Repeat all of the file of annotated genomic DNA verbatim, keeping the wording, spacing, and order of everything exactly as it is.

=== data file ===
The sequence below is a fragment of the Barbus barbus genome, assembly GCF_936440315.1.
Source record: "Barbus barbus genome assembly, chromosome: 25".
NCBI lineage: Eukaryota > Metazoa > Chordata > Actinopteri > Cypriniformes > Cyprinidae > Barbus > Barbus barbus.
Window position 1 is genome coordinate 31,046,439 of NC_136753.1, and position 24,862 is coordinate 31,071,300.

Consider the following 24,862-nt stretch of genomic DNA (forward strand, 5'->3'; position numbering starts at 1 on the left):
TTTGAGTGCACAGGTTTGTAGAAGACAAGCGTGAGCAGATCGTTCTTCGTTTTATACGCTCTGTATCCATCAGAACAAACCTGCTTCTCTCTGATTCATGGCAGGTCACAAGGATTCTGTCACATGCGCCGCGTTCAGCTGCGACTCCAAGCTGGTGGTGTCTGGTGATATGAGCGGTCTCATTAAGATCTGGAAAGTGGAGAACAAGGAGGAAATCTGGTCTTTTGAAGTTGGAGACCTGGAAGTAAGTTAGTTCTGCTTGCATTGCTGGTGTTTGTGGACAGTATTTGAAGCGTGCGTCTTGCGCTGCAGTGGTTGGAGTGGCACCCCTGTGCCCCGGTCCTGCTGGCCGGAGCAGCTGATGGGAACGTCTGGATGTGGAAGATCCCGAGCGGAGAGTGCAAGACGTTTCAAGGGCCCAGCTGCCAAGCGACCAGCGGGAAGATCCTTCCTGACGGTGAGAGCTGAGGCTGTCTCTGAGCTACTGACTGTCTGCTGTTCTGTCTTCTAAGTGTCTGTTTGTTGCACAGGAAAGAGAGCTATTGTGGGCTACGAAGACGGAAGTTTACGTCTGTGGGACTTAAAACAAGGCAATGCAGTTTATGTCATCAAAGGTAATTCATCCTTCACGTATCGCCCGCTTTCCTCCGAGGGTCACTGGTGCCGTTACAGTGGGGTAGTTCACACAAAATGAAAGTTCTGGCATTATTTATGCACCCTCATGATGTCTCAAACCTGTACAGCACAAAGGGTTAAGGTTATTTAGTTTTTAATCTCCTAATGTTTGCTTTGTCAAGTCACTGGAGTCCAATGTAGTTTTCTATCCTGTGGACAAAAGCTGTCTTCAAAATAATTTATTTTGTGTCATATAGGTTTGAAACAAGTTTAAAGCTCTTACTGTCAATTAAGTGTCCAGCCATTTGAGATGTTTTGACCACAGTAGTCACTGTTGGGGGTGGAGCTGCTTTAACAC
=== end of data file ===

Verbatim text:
The sequence below is a fragment of the Barbus barbus genome, assembly GCF_936440315.1.
Source record: "Barbus barbus genome assembly, chromosome: 25".
NCBI lineage: Eukaryota > Metazoa > Chordata > Actinopteri > Cypriniformes > Cyprinidae > Barbus > Barbus barbus.
Window position 1 is genome coordinate 31,046,439 of NC_136753.1, and position 24,862 is coordinate 31,071,300.

Consider the following 24,862-nt stretch of genomic DNA (forward strand, 5'->3'; position numbering starts at 1 on the left):
TTTGAGTGCACAGGTTTGTAGAAGACAAGCGTGAGCAGATCGTTCTTCGTTTTATACGCTCTGTATCCATCAGAACAAACCTGCTTCTCTCTGATTCATGGCAGGTCACAAGGATTCTGTCACATGCGCCGCGTTCAGCTGCGACTCCAAGCTGGTGGTGTCTGGTGATATGAGCGGTCTCATTAAGATCTGGAAAGTGGAGAACAAGGAGGAAATCTGGTCTTTTGAAGTTGGAGACCTGGAAGTAAGTTAGTTCTGCTTGCATTGCTGGTGTTTGTGGACAGTATTTGAAGCGTGCGTCTTGCGCTGCAGTGGTTGGAGTGGCACCCCTGTGCCCCGGTCCTGCTGGCCGGAGCAGCTGATGGGAACGTCTGGATGTGGAAGATCCCGAGCGGAGAGTGCAAGACGTTTCAAGGGCCCAGCTGCCAAGCGACCAGCGGGAAGATCCTTCCTGACGGTGAGAGCTGAGGCTGTCTCTGAGCTACTGACTGTCTGCTGTTCTGTCTTCTAAGTGTCTGTTTGTTGCACAGGAAAGAGAGCTATTGTGGGCTACGAAGACGGAAGTTTACGTCTGTGGGACTTAAAACAAGGCAATGCAGTTTATGTCATCAAAGGTAATTCATCCTTCACGTATCGCCCGCTTTCCTCCGAGGGTCACTGGTGCCGTTACAGTGGGGTAGTTCACACAAAATGAAAGTTCTGGCATTATTTATGCACCCTCATGATGTCTCAAACCTGTACAGCACAAAGGGTTAAGGTTATTTAGTTTTTAATCTCCTAATGTTTGCTTTGTCAAGTCACTGGAGTCCAATGTAGTTTTCTATCCTGTGGACAAAAGCTGTCTTCAAAATAATTTATTTTGTGTCATATAGGTTTGAAACAAGTTTAAAGCTCTTACTGTCAATTAAGTGTCCAGCCATTTGAGATGTTTTGACCACAGTAGTCACTGTTGGGGGTGGAGCTGCTTTAACAC